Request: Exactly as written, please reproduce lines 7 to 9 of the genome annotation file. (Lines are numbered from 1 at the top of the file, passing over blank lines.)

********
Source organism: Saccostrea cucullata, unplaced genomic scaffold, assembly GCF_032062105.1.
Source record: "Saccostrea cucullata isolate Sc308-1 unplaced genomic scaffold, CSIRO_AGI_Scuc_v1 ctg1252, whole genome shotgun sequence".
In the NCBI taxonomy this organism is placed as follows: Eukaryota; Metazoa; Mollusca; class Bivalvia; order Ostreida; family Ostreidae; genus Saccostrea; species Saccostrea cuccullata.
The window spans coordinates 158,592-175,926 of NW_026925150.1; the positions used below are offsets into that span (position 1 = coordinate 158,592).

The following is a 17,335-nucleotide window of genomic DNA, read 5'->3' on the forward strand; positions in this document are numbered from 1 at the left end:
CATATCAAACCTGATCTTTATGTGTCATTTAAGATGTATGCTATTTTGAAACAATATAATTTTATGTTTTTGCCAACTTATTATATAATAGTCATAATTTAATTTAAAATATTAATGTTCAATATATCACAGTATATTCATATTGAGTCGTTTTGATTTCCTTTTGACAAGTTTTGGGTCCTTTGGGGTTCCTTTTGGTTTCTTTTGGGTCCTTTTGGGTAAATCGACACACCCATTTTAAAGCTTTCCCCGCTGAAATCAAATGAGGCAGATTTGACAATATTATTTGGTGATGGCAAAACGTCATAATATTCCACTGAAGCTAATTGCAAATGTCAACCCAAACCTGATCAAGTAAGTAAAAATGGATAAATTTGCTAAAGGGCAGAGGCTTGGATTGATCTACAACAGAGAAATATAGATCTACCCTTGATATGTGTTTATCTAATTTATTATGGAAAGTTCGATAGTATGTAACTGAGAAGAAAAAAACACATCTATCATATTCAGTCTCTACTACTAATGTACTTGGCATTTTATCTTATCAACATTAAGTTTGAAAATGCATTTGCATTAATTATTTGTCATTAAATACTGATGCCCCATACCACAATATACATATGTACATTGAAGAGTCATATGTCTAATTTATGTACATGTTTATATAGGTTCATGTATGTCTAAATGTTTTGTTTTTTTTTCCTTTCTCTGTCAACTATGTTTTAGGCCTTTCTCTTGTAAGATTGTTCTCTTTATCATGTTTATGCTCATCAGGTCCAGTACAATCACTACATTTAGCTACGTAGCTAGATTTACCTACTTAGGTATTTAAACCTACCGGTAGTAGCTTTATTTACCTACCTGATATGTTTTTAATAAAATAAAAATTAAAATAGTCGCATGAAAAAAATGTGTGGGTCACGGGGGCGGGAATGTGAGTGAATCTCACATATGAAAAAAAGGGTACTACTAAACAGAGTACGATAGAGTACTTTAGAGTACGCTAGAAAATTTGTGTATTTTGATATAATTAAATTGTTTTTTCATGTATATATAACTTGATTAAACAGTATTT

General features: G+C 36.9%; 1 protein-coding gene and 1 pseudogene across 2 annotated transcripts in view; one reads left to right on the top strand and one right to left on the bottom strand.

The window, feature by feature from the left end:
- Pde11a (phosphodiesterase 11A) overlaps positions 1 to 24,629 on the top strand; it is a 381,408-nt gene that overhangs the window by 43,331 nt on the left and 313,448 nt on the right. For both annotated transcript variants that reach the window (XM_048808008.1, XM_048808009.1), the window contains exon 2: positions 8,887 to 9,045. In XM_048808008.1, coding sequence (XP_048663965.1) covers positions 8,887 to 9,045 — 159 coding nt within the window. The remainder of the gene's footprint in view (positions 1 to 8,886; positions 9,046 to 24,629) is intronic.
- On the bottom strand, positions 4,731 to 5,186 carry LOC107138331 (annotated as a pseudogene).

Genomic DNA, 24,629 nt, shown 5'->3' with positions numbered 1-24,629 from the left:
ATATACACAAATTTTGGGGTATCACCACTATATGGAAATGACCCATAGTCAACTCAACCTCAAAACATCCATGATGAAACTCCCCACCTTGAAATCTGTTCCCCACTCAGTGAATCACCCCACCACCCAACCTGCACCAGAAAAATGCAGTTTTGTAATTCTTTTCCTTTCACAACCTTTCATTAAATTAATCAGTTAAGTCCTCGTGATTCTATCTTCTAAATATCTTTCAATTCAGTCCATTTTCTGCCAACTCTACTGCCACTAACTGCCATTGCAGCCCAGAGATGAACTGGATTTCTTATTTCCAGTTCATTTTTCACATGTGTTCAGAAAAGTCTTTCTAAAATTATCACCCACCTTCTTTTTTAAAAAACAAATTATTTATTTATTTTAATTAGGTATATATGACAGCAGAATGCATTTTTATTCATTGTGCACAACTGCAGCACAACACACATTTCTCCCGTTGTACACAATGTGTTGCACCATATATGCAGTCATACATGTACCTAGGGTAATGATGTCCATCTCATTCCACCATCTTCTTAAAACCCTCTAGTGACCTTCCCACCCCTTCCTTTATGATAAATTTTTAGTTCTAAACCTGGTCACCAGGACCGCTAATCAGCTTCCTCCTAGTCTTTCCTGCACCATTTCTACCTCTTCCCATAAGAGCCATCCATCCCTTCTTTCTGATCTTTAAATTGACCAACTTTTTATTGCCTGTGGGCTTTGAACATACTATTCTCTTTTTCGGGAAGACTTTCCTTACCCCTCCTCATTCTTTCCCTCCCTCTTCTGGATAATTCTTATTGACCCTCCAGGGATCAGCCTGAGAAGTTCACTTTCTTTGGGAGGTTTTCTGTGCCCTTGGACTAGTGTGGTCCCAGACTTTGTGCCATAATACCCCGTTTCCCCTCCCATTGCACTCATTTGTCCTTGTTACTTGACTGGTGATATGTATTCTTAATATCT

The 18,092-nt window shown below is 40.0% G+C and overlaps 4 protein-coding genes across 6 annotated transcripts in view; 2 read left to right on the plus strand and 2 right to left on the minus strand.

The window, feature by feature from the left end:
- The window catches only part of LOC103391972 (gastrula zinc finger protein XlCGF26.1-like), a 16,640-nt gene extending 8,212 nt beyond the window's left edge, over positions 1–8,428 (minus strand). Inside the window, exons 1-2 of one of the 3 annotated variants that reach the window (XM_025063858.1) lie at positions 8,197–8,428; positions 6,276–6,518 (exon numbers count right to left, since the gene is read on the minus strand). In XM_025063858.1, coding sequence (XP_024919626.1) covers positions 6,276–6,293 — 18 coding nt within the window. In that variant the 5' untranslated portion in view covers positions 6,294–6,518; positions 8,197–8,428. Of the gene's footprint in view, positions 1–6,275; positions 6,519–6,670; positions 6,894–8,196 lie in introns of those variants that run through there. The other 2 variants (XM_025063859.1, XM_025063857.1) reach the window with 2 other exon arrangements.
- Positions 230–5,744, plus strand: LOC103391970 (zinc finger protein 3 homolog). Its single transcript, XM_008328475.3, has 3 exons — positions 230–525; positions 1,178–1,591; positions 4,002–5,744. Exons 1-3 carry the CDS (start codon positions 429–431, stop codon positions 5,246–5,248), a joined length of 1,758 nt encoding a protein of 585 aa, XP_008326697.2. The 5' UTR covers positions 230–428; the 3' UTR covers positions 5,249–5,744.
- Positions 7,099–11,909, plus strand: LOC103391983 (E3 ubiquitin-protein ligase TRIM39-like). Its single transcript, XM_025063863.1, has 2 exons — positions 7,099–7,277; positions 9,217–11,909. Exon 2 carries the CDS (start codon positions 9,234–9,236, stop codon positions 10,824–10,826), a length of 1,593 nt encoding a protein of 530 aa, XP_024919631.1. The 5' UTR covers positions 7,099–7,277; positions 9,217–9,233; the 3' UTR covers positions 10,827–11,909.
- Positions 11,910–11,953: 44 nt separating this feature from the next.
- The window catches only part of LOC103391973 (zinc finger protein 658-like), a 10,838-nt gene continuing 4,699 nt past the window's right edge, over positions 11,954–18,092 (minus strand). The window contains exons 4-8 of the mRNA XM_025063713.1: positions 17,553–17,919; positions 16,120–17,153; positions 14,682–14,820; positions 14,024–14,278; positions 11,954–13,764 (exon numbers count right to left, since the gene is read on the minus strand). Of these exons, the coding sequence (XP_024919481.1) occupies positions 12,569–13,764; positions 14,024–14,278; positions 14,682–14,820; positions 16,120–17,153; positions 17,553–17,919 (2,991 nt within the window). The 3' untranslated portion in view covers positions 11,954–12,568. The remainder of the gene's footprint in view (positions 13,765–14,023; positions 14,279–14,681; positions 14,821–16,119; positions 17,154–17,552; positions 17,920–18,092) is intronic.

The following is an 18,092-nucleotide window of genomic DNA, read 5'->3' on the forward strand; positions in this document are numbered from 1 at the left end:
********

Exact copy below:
General features: G+C 36.9%; 1 protein-coding gene and 1 pseudogene across 2 annotated transcripts in view; one reads left to right on the top strand and one right to left on the bottom strand.

The window, feature by feature from the left end:
- Pde11a (phosphodiesterase 11A) overlaps positions 1 to 24,629 on the top strand; it is a 381,408-nt gene that overhangs the window by 43,331 nt on the left and 313,448 nt on the right. For both annotated transcript variants that reach the window (XM_048808008.1, XM_048808009.1), the window contains exon 2: positions 8,887 to 9,045. In XM_048808008.1, coding sequence (XP_048663965.1) covers positions 8,887 to 9,045 — 159 coding nt within the window. The remainder of the gene's footprint in view (positions 1 to 8,886; positions 9,046 to 24,629) is intronic.